Acne is a common skin condition that affects both men and women. Generally it develops during teenage years but can present itself during adulthood as well. Many acne sufferers will in a desperate attempt to rid themselves of the condition quickly try natural home remedies, products off the shelves in pharmacies/supermarkets, purchase infomercial products and even medications, going from one to another to another and more often than not end up disappointed with the results. Acne can dramatically affect a person’s self esteem and confidence but is not something you have to live with or wait to outgrow. Although currently there is no permanent cure, we can certainly control acne and improve overall skin quality.
Acne can be classified as two types:
Non-inflammatory – Blackheads & whiteheads are examples of non-inflammatory acne lesions. Not red or inflamed.
Inflammatory – as the name suggests, there is inflammation, redness and swollen lesions. A typical pimple is an example.
What causes acne?
- Hereditary factors – We can inherit certain genes from our parents that can determine how our bodies and our skin look, function and behave. These are known as hereditary factors. If either of your parents had acne or excessively oily skin, there is a good chance that you may develop acne also.
- Stress – Put simply, stress causes an increase in androgenic (male dominant) hormones that cause an increase in the production of sebum (oil). This can lead to breakouts.
- Humidity/dirt – If you’re exposed to a lot of dirt/humidity you could be more prone to breakouts. An example of this would be working in a hot environment/kitchen. Cleansing your skin thoroughly and having a good skincare regime will keep acne at bay.
- Hormones- specifically androgens, which cause the stimulation of the sebaceous glands which creates more oil, which in turn can cause inflammation.
- Hormonal Changes – premenstrual changes, pregnancy, puberty. The obvious hormonal changes (and possibly some level of stress) causes the acne.
A lot of women who never had acne in their teenage years find that they develop the problem in their 20’s to 30’s. Factors like comedogenic products, stress and hereditary factors could also be contributing, but usually hormones play a major role or an indicator of an imbalance in the thyroid. Speak to your doctor for more information or a test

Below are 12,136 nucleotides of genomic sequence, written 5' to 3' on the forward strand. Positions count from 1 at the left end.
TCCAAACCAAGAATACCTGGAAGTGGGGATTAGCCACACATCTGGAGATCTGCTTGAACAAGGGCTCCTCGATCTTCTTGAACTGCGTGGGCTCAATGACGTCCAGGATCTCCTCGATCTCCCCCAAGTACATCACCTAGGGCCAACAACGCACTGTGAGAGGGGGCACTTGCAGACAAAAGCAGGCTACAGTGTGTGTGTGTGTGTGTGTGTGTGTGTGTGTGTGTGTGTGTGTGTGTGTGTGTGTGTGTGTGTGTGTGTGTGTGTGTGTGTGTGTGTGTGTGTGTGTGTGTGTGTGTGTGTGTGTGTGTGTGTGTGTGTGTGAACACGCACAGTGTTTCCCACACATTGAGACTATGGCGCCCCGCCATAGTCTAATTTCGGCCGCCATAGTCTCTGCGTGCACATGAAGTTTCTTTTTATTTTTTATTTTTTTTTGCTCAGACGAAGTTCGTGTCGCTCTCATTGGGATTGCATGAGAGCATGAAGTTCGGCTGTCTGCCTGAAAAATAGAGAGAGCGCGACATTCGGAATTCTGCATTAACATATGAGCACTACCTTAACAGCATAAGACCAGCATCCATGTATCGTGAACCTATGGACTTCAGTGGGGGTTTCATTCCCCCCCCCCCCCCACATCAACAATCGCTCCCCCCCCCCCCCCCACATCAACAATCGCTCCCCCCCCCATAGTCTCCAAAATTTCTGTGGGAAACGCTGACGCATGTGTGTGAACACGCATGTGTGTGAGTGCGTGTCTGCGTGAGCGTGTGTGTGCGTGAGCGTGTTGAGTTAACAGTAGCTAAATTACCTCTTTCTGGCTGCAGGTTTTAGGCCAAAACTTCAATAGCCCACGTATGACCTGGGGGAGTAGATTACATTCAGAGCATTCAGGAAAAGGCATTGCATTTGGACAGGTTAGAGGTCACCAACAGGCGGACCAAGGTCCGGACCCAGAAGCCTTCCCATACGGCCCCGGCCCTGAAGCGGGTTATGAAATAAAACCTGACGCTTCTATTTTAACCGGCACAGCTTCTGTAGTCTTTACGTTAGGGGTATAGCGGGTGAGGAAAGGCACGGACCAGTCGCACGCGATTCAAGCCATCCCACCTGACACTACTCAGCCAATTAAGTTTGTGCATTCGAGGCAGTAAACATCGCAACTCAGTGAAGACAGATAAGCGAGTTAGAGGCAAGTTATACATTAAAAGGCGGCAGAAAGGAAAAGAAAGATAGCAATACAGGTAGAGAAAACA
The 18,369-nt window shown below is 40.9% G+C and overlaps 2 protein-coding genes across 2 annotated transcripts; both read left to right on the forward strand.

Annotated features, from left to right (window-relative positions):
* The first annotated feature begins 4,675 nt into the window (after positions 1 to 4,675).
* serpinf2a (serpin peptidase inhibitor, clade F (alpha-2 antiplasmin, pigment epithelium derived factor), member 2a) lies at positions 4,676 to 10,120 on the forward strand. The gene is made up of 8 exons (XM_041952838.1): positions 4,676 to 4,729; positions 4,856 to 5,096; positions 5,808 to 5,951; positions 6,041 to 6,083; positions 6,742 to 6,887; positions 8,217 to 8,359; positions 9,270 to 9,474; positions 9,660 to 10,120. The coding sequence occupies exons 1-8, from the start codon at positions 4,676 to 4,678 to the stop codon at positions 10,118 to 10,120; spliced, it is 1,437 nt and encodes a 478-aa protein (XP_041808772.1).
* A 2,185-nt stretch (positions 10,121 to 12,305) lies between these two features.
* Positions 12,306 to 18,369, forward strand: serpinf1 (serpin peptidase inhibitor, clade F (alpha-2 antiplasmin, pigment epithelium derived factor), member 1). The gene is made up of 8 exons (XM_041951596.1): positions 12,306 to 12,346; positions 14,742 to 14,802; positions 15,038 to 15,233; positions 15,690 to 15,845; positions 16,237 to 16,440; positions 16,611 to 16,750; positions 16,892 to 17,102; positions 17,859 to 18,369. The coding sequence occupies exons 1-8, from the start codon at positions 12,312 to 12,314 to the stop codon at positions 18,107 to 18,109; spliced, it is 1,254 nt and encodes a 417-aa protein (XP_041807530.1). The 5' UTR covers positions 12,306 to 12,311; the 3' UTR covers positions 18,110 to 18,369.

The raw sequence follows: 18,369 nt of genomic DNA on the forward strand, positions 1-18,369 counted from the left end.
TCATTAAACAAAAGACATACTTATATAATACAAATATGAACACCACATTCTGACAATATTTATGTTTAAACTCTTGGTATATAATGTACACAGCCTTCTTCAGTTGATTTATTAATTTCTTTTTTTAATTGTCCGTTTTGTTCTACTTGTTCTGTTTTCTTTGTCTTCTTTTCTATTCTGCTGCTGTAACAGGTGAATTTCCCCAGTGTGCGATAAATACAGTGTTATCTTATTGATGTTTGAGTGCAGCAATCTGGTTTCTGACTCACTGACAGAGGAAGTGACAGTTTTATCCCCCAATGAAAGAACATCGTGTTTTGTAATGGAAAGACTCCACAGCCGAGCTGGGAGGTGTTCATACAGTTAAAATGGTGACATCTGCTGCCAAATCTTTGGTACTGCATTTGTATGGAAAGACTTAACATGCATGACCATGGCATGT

For most skin types with acne comes acne scarring, this forms when the skin is trying to heal itself.
The skin produces lots of collagen to try and make up for the lack of normal skin functioning; these types of scars are usually raised. You can get ‘pits’, and these occur from the destruction of the tissue while the skin is inflamed. Unfortunately cystic acne almost always causes scarring.
This scarring can be treated and the skin condition can be improved to a point where you don’t even notice the scars! Speak to our therapists for more information about the treatments.
Can I do something about it?
Breakouts can be prevented. So many factors can contribute to acne and we only have control of some of a few. Making a few small changes can have a dramatic impact.
An important thing for those with acne is to choose cosmetics and skin care products that are non comedogenic (non clogging).
Don’t pick or squeeze, unless you know how to perform extractions correctly you will most likely only cause scarring.
- Avoid over cleansing/over exfoliating. Stripping your skin of all it’s oil or over exfoliating will aggravate & sensitize skin as well as over stimulate oil production and make breakouts worse. Cleanse 2 (3 times max) a day & exfoliate 2 – 3 times a week.
- You always have bacteria on your hands so avoid touching your face.
- Always remove your makeup before going to bed.
- Oil and dirt can build up on your pillow from your hair and skin so change your pillowcase at least once a week.
- Use a skincare routine that’s suited to your skin type. You’re best to speak to a therapist who can provide a skin analysis & recommend the most effective range.
- Assess your lifestyle. It’s important to make sure you are getting enough sleep, have a healthy & balanced diet & drinking plenty of water, if everything is healthy & functioning as it should on the inside you’re skin generally reflects it. External factors such as comedogenic makeup, dirt/grime, humidity can contribute to acne, but a lot to the time it can be internal factors such as genetics, diet, hormones, digestion & unless these issues are addressed, topical treatments alone usually won’t be able to get the results you’re wanting.
Book yourself in for a consultation with a therapist who can offer a thorough skin analysis, recommend suitable products & develop a long term treatment just for you. This is not a condition that can be cleared in a day and one single product or a single treatment is not going to be the solution. Potentially it will take a combination of products, treatments and a deeper look into what the possible causes may be in order to provide long term results.